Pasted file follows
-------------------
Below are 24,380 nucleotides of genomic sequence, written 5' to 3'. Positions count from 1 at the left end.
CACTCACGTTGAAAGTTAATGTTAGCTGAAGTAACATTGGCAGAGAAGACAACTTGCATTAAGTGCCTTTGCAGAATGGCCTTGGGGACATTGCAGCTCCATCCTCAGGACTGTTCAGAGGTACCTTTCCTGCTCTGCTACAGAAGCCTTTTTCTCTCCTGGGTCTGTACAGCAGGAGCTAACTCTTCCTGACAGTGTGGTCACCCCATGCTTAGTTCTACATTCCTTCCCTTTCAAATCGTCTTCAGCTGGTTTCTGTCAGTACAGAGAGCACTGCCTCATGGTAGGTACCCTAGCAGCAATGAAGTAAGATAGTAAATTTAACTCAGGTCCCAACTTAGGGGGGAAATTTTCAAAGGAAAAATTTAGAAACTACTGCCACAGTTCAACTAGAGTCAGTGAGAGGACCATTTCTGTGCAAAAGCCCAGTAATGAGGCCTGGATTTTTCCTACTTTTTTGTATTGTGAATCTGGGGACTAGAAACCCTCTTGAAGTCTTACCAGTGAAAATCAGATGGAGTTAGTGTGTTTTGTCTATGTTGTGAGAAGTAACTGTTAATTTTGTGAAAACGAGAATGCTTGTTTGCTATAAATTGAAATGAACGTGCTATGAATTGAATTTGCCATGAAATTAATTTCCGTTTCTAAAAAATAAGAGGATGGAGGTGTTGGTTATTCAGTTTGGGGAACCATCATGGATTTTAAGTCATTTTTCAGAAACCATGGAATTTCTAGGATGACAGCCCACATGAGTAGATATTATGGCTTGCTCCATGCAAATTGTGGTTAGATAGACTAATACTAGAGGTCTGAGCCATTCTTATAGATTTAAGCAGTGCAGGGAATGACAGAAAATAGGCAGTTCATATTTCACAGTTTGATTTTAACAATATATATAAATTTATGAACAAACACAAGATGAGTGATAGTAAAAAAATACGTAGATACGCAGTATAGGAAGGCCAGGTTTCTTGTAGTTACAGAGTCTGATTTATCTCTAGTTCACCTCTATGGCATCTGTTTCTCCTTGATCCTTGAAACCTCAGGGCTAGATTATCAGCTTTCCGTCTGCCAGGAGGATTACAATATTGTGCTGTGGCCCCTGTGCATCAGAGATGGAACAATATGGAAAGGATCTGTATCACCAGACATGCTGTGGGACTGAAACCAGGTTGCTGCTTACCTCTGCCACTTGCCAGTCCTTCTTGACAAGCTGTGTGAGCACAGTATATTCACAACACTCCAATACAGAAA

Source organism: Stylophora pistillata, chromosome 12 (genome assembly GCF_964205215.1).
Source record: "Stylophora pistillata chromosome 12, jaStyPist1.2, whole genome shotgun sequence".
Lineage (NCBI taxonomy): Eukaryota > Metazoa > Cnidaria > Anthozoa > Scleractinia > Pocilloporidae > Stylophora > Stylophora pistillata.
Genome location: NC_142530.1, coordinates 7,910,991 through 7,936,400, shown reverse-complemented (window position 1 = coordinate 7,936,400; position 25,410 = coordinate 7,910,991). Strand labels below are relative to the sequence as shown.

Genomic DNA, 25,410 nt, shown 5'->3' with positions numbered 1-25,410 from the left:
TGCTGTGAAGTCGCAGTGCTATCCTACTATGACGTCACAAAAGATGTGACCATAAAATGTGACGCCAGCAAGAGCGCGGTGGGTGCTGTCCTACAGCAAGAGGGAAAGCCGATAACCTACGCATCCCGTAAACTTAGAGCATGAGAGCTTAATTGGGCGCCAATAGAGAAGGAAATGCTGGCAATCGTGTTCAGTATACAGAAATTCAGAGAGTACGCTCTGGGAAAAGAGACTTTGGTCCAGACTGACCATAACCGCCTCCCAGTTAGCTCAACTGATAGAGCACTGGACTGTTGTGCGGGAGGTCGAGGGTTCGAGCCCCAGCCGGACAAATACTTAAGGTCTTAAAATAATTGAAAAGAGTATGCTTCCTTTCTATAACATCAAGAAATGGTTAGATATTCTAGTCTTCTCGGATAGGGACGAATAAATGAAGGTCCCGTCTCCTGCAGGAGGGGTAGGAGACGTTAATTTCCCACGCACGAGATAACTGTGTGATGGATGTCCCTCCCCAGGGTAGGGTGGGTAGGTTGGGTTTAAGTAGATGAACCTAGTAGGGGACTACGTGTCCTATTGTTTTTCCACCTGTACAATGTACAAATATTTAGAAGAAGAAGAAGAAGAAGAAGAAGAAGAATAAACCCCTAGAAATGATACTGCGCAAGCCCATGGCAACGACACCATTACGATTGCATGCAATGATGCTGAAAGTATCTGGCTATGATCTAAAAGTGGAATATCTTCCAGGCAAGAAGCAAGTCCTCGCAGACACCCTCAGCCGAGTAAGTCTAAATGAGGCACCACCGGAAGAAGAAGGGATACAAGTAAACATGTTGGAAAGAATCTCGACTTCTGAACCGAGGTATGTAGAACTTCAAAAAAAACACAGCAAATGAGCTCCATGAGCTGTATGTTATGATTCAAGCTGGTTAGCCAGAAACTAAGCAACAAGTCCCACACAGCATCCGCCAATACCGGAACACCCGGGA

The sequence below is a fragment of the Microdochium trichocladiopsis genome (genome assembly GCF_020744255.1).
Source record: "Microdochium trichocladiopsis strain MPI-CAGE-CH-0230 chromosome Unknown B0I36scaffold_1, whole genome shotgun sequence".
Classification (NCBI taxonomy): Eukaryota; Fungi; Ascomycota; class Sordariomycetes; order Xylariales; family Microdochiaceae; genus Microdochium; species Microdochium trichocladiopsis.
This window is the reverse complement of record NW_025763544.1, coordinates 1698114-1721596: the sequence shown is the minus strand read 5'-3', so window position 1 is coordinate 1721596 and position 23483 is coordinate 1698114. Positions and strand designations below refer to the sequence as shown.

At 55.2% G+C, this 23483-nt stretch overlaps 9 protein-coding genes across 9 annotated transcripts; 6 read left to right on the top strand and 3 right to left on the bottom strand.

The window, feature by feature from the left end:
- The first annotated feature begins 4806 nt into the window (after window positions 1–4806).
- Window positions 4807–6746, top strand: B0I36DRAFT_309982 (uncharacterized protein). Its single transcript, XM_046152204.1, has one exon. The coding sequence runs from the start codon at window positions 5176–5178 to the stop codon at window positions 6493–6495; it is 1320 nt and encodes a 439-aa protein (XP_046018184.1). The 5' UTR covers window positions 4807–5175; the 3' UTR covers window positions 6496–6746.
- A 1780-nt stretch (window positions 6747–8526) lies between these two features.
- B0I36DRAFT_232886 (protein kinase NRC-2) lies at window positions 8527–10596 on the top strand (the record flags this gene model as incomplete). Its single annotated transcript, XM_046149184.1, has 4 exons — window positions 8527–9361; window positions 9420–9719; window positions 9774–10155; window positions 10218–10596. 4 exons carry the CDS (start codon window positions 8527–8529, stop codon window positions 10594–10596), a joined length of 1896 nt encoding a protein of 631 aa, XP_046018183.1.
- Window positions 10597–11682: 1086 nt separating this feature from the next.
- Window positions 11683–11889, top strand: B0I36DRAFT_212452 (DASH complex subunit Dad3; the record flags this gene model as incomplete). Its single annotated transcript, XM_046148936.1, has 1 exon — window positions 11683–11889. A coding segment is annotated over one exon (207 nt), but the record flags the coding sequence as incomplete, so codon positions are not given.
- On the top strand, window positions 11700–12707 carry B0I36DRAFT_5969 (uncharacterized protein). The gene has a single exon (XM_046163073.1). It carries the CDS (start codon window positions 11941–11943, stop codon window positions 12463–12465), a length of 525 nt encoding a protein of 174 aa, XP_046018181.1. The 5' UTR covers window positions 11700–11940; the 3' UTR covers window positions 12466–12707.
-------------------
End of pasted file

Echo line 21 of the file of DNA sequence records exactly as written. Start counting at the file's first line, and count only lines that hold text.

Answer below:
- On the top strand, window positions 11700–12707 carry B0I36DRAFT_5969 (uncharacterized protein). The gene has a single exon (XM_046163073.1). It carries the CDS (start codon window positions 11941–11943, stop codon window positions 12463–12465), a length of 525 nt encoding a protein of 174 aa, XP_046018181.1. The 5' UTR covers window positions 11700–11940; the 3' UTR covers window positions 12466–12707.